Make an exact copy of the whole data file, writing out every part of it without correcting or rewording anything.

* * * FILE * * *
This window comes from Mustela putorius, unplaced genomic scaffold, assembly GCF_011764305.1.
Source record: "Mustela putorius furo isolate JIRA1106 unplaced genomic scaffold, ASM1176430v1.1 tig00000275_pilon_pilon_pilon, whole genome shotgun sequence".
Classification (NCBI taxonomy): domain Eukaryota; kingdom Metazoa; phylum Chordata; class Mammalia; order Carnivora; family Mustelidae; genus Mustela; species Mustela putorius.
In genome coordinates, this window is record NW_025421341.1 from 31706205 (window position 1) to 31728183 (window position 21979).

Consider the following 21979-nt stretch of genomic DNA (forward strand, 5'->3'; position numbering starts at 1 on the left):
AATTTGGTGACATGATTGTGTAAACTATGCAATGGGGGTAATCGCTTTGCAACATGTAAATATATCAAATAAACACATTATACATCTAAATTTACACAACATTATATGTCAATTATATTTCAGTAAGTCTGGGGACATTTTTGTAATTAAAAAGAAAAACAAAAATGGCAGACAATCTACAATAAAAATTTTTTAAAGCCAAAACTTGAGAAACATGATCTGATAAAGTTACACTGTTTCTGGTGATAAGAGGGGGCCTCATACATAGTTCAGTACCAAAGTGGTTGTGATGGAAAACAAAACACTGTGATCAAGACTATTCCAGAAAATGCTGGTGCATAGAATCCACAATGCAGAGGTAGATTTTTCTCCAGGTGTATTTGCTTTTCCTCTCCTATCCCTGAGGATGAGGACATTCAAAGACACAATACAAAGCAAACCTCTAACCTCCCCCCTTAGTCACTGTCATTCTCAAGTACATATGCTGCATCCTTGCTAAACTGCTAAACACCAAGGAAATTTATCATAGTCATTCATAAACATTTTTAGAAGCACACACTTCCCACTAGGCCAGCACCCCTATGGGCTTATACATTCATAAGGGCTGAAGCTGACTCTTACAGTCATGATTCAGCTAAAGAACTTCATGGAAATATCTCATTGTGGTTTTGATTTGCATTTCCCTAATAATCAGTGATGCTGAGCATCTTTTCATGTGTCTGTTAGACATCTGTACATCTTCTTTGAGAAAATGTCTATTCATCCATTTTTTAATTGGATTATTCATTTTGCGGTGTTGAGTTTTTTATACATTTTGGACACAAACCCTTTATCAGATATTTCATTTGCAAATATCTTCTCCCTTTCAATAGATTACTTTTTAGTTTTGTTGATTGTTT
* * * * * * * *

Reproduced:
This window comes from Mustela putorius, unplaced genomic scaffold, assembly GCF_011764305.1.
Source record: "Mustela putorius furo isolate JIRA1106 unplaced genomic scaffold, ASM1176430v1.1 tig00000275_pilon_pilon_pilon, whole genome shotgun sequence".
Classification (NCBI taxonomy): domain Eukaryota; kingdom Metazoa; phylum Chordata; class Mammalia; order Carnivora; family Mustelidae; genus Mustela; species Mustela putorius.
In genome coordinates, this window is record NW_025421341.1 from 31706205 (window position 1) to 31728183 (window position 21979).

Consider the following 21979-nt stretch of genomic DNA (forward strand, 5'->3'; position numbering starts at 1 on the left):
AATTTGGTGACATGATTGTGTAAACTATGCAATGGGGGTAATCGCTTTGCAACATGTAAATATATCAAATAAACACATTATACATCTAAATTTACACAACATTATATGTCAATTATATTTCAGTAAGTCTGGGGACATTTTTGTAATTAAAAAGAAAAACAAAAATGGCAGACAATCTACAATAAAAATTTTTTAAAGCCAAAACTTGAGAAACATGATCTGATAAAGTTACACTGTTTCTGGTGATAAGAGGGGGCCTCATACATAGTTCAGTACCAAAGTGGTTGTGATGGAAAACAAAACACTGTGATCAAGACTATTCCAGAAAATGCTGGTGCATAGAATCCACAATGCAGAGGTAGATTTTTCTCCAGGTGTATTTGCTTTTCCTCTCCTATCCCTGAGGATGAGGACATTCAAAGACACAATACAAAGCAAACCTCTAACCTCCCCCCTTAGTCACTGTCATTCTCAAGTACATATGCTGCATCCTTGCTAAACTGCTAAACACCAAGGAAATTTATCATAGTCATTCATAAACATTTTTAGAAGCACACACTTCCCACTAGGCCAGCACCCCTATGGGCTTATACATTCATAAGGGCTGAAGCTGACTCTTACAGTCATGATTCAGCTAAAGAACTTCATGGAAATATCTCATTGTGGTTTTGATTTGCATTTCCCTAATAATCAGTGATGCTGAGCATCTTTTCATGTGTCTGTTAGACATCTGTACATCTTCTTTGAGAAAATGTCTATTCATCCATTTTTTAATTGGATTATTCATTTTGCGGTGTTGAGTTTTTTATACATTTTGGACACAAACCCTTTATCAGATATTTCATTTGCAAATATCTTCTCCCTTTCAATAGATTACTTTTTAGTTTTGTTGATTGTTT